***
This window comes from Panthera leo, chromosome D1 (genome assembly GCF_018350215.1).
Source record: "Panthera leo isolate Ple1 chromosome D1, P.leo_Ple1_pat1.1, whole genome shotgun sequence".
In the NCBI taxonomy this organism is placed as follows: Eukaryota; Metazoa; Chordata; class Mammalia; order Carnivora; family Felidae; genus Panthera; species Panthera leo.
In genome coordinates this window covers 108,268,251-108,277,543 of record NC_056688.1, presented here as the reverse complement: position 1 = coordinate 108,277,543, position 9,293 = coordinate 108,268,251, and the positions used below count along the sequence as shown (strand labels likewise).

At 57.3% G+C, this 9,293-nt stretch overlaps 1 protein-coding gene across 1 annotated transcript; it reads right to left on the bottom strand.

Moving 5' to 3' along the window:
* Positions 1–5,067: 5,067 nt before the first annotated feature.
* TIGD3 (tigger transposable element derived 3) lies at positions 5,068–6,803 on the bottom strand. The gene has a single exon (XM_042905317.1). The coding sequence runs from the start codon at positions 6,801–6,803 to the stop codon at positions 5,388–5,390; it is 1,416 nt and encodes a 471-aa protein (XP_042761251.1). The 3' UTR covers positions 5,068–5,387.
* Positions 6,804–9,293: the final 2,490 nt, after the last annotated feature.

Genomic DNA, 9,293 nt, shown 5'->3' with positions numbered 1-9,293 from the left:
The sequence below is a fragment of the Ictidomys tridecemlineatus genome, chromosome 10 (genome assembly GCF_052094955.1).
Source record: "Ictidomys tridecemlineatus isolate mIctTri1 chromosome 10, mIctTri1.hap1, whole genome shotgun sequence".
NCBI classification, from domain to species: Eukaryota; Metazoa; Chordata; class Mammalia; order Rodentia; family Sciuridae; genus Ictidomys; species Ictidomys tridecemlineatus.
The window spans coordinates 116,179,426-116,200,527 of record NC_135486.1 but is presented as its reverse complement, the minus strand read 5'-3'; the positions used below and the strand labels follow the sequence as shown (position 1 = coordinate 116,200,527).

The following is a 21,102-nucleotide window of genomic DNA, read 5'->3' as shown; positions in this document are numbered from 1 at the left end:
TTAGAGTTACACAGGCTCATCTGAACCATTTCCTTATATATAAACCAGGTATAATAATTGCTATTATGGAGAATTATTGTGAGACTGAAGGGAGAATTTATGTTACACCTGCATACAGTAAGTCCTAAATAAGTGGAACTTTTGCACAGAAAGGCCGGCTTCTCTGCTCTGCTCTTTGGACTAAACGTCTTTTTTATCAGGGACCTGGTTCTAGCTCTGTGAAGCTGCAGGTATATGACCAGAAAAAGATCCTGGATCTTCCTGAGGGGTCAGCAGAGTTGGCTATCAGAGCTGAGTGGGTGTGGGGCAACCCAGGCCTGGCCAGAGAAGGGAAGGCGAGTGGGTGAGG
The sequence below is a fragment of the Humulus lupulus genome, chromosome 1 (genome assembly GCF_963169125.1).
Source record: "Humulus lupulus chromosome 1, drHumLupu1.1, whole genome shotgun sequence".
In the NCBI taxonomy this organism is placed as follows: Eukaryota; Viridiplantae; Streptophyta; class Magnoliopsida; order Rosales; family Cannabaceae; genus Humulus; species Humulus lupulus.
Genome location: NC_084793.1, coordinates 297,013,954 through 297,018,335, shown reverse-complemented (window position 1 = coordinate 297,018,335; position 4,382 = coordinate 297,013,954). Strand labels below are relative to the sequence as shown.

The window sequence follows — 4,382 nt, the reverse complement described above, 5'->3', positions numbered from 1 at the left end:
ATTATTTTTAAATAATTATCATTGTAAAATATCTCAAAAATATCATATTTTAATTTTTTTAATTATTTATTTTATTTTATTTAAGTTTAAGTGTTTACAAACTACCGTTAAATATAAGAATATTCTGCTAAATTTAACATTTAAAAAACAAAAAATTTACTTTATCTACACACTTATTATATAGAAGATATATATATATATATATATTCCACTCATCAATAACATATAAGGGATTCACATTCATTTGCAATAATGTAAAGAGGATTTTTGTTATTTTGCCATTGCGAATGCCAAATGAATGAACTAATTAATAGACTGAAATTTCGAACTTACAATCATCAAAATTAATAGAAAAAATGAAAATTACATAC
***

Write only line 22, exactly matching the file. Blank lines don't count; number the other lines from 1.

ATTATTTTTAAATAATTATCATTGTAAAATATCTCAAAAATATCATATTTTAATTTTTTTAATTATTTATTTTATTTTATTTAAGTTTAAGTGTTTACAAACTACCGTTAAATATAAGAATATTCTGCTAAATTTAACATTTAAAAAACAAAAAATTTACTTTATCTACACACTTATTATATAGAAGATATATATATATATATATATTCCACTCATCAATAACATATAAGGGATTCACATTCATTTGCAATAATGTAAAGAGGATTTTTGTTATTTTGCCATTGCGAATGCCAAATGAATGAACTAATTAATAGACTGAAATTTCGAACTTACAATCATCAAAATTAATAGAAAAAATGAAAATTACATAC